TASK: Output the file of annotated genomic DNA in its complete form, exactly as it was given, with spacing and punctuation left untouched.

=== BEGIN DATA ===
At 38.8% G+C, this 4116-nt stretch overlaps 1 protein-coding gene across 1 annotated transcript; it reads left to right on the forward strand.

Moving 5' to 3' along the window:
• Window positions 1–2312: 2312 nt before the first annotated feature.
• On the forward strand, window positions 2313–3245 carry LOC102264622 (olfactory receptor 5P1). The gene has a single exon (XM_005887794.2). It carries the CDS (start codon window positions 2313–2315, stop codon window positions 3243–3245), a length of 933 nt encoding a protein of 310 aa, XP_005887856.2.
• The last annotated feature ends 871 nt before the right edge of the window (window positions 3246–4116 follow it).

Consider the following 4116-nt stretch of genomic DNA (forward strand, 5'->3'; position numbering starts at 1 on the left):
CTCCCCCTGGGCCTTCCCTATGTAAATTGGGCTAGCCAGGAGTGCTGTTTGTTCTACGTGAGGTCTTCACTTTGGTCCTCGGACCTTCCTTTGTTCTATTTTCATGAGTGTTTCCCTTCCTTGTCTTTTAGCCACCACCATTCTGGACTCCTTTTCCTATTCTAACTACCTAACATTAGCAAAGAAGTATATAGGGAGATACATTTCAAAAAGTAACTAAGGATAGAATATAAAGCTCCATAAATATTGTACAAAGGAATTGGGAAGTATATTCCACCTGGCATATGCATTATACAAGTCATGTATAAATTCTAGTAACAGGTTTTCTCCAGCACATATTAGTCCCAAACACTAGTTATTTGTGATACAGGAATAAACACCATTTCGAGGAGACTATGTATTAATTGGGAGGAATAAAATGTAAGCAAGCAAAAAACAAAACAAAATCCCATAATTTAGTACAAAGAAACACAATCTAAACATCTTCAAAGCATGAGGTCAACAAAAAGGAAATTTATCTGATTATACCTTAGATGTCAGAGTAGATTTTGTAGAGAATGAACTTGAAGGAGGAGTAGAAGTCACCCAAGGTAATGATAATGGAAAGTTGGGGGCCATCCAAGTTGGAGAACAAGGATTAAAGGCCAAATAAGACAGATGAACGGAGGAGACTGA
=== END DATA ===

At 38.8% G+C, this 4116-nt stretch overlaps 1 protein-coding gene across 1 annotated transcript; it reads left to right on the forward strand.

Moving 5' to 3' along the window:
• Window positions 1–2312: 2312 nt before the first annotated feature.
• On the forward strand, window positions 2313–3245 carry LOC102264622 (olfactory receptor 5P1). The gene has a single exon (XM_005887794.2). It carries the CDS (start codon window positions 2313–2315, stop codon window positions 3243–3245), a length of 933 nt encoding a protein of 310 aa, XP_005887856.2.
• The last annotated feature ends 871 nt before the right edge of the window (window positions 3246–4116 follow it).

Consider the following 4116-nt stretch of genomic DNA (forward strand, 5'->3'; position numbering starts at 1 on the left):
CTCCCCCTGGGCCTTCCCTATGTAAATTGGGCTAGCCAGGAGTGCTGTTTGTTCTACGTGAGGTCTTCACTTTGGTCCTCGGACCTTCCTTTGTTCTATTTTCATGAGTGTTTCCCTTCCTTGTCTTTTAGCCACCACCATTCTGGACTCCTTTTCCTATTCTAACTACCTAACATTAGCAAAGAAGTATATAGGGAGATACATTTCAAAAAGTAACTAAGGATAGAATATAAAGCTCCATAAATATTGTACAAAGGAATTGGGAAGTATATTCCACCTGGCATATGCATTATACAAGTCATGTATAAATTCTAGTAACAGGTTTTCTCCAGCACATATTAGTCCCAAACACTAGTTATTTGTGATACAGGAATAAACACCATTTCGAGGAGACTATGTATTAATTGGGAGGAATAAAATGTAAGCAAGCAAAAAACAAAACAAAATCCCATAATTTAGTACAAAGAAACACAATCTAAACATCTTCAAAGCATGAGGTCAACAAAAAGGAAATTTATCTGATTATACCTTAGATGTCAGAGTAGATTTTGTAGAGAATGAACTTGAAGGAGGAGTAGAAGTCACCCAAGGTAATGATAATGGAAAGTTGGGGGCCATCCAAGTTGGAGAACAAGGATTAAAGGCCAAATAAGACAGATGAACGGAGGAGACTGA